> WILLIAM BENNETT (WHITEHOUSE/CUT HANDS) Interview by The List
THE WHITEHOUSE FOUNDING MEMBER CHATS ABOUT GHANAIAN PERCUSSION, JAPANESE THEATRE AND A BERLIN POWER STATION
TL: You just came back from playing Berlin Atonal – how did it go?
WB: It was an unforgettable experience – the Kraftwerk venue is the disused heat power station in the East of the city and they’ve converted it into an enormous, incredible brutalist cathedral-like space with a huge laser-sharp sound system, and visuals and lights to match. It’s an absolutely fantastic place for seeing live music.
TL: What’s the plan for the Summerhall show – will there be any of the visuals from previous live shows (featuring African subtitles, voodoo and joujou inspired symbols, monochrome scribbles etc…)?
WB: Oh yes! Since that last time, lots of new stuff has been added and adapted to many of those original themes and best of all is the recent exciting transition to full colour.
TL: In your Whitehouse days, you once said you wanted to create, ‘a sound that could bludgeon an audience into submission’. When you first started Cut Hands what did you hope it would sound like?
WB: Until I began learning more about my collection of Ghanaian percussion instruments, I was never really sure how it would sound. Only that the Haitian musicians I’d seen were making some of the most mind-blowingly intense music I’d ever experienced, with almost none of the electronic technology that I felt that I’d become addicted to deploying.
TL: Last year’s Black Mamba was a very full-on, beautiful, polyrhythmic exploration of drums, ritualism, darkness and driving energy. How did it differ from your first Cut Hands record?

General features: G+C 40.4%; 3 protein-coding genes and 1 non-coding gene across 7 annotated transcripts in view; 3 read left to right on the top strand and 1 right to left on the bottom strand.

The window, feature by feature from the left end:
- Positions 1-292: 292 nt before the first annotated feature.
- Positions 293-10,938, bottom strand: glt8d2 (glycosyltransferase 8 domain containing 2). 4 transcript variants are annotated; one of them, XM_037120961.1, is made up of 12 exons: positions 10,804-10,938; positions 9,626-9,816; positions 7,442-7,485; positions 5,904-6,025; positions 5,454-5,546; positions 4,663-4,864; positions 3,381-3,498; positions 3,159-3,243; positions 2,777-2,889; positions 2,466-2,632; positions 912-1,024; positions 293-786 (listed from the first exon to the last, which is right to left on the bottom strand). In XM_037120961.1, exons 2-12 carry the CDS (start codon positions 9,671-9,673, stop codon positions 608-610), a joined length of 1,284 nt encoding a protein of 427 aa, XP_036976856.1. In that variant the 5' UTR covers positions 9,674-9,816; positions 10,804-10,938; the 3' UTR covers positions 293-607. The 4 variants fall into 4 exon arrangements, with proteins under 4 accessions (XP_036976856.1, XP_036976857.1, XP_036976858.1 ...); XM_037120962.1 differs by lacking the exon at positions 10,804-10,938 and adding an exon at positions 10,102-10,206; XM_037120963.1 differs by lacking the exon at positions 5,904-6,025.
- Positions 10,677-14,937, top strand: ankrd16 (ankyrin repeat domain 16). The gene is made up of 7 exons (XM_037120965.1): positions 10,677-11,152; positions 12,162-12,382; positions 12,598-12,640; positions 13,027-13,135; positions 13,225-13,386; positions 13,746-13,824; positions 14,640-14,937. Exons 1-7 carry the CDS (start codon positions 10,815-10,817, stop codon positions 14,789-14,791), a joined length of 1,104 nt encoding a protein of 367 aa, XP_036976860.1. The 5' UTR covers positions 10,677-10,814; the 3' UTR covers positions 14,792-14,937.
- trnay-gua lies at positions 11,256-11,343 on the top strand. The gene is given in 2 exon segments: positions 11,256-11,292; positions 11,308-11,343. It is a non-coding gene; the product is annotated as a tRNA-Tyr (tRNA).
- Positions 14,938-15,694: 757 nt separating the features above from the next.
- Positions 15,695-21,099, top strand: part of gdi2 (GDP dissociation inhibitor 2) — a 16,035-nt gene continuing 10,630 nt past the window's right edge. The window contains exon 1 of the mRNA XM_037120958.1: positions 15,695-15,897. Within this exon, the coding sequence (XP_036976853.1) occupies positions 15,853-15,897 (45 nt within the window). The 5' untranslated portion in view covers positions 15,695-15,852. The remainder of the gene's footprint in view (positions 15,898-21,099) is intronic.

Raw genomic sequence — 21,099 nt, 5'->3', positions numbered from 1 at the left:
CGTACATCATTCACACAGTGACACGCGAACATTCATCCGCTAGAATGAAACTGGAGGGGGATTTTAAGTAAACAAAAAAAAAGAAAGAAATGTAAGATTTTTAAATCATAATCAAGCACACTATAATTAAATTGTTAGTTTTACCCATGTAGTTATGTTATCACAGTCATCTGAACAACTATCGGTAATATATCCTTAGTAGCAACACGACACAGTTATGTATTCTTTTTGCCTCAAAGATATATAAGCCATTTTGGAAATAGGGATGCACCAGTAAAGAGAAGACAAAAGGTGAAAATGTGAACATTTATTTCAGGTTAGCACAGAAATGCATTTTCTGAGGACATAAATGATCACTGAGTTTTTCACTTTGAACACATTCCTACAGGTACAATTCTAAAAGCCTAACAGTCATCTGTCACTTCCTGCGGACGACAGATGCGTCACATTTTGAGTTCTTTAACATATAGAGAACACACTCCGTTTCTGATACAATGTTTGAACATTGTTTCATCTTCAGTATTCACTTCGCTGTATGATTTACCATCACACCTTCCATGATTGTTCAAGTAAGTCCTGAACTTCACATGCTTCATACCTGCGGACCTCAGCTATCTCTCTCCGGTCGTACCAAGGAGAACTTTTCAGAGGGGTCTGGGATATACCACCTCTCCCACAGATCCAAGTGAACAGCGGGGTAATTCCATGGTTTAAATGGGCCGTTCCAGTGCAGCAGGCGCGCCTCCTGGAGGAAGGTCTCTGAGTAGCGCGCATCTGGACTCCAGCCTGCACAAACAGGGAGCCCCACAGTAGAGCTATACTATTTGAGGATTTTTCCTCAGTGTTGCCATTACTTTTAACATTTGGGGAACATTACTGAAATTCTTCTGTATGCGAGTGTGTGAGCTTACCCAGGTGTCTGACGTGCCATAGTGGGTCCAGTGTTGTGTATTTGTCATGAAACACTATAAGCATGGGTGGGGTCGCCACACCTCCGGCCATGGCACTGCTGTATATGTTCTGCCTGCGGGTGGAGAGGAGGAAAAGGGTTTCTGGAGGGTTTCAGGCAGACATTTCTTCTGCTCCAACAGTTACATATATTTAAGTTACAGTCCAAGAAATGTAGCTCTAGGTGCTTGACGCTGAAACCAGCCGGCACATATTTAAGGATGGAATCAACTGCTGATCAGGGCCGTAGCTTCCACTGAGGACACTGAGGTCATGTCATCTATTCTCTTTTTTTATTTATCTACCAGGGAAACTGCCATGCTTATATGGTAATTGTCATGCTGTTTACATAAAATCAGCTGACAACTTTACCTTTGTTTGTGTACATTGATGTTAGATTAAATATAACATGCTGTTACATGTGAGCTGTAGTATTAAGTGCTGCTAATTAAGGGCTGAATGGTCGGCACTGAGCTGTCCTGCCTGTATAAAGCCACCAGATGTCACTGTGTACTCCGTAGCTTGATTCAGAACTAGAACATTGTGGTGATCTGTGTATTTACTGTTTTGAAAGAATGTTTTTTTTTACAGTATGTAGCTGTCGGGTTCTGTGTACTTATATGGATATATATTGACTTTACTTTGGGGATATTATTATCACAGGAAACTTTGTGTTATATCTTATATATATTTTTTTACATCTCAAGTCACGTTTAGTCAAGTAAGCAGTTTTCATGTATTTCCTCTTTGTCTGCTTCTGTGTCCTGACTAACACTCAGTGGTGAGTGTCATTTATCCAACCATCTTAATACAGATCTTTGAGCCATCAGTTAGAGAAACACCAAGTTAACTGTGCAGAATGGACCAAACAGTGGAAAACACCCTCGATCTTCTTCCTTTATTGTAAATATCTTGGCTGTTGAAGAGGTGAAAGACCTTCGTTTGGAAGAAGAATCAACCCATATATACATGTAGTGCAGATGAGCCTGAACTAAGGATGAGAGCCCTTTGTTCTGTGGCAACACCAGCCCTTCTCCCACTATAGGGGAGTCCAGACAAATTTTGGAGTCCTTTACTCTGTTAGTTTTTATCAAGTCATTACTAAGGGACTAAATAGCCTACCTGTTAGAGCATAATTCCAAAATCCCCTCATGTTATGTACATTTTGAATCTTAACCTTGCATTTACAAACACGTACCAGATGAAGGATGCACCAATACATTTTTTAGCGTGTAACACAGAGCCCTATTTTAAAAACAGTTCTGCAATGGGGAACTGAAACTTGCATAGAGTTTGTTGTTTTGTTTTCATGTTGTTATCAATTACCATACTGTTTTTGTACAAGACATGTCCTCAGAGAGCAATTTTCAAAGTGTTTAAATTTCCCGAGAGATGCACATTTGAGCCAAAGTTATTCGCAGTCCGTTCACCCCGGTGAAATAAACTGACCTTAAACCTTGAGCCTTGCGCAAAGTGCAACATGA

WB: The debut album Afro Noise I could probably be described as more eclectic in scope and certainly has more abrasive noise elements, probably because it was recorded over seven or eight years, some of which were during the Whitehouse years.
TL: What would you say were the themes influencing Black Mamba?
WB: It’s very hard to distil all those individual often complex themes, however in general terms it is to make things happen that you previously thought were impossible.
TL: Any plans for other releases coming up? As Cut Hands, or anything else?
WB: The new EP, ‘Madwoman’, on the Downwards label, just came out this week which is exciting, plus some music on new film soundtracks too including the just-released Kings Of Cannabisdocumentary.
TL: Besides your own record labels, which labels do you keep an eye on for interesting releases?
WB: It’s really a golden age in underground music at the moment. In addition to Blackest Ever Blackand Downwards, I also closely follow what comes out on Hospital Productions, Modern Love, Panand others.
TL: You seem like a tireless trawler of all kinds of musical styles to find new rhythms, artists etc – have you made any interesting discoveries lately?
WB: It’s true, I’m constantly lusting after potential new inspirations. Most of that comes from the voracious consumption of books and films however, rather than the musical domain. Currently I am wallowing in the brilliant treatises of Zeami Motokiyo, the Japanese 14th century Noh playwright. Despite never being an actor, I love finding ways to apply the principles of drama across to musical performance.
Summerhall, 8 Aug, 8pm, £8 (£7), with support from Stefan Blomeier and Claire.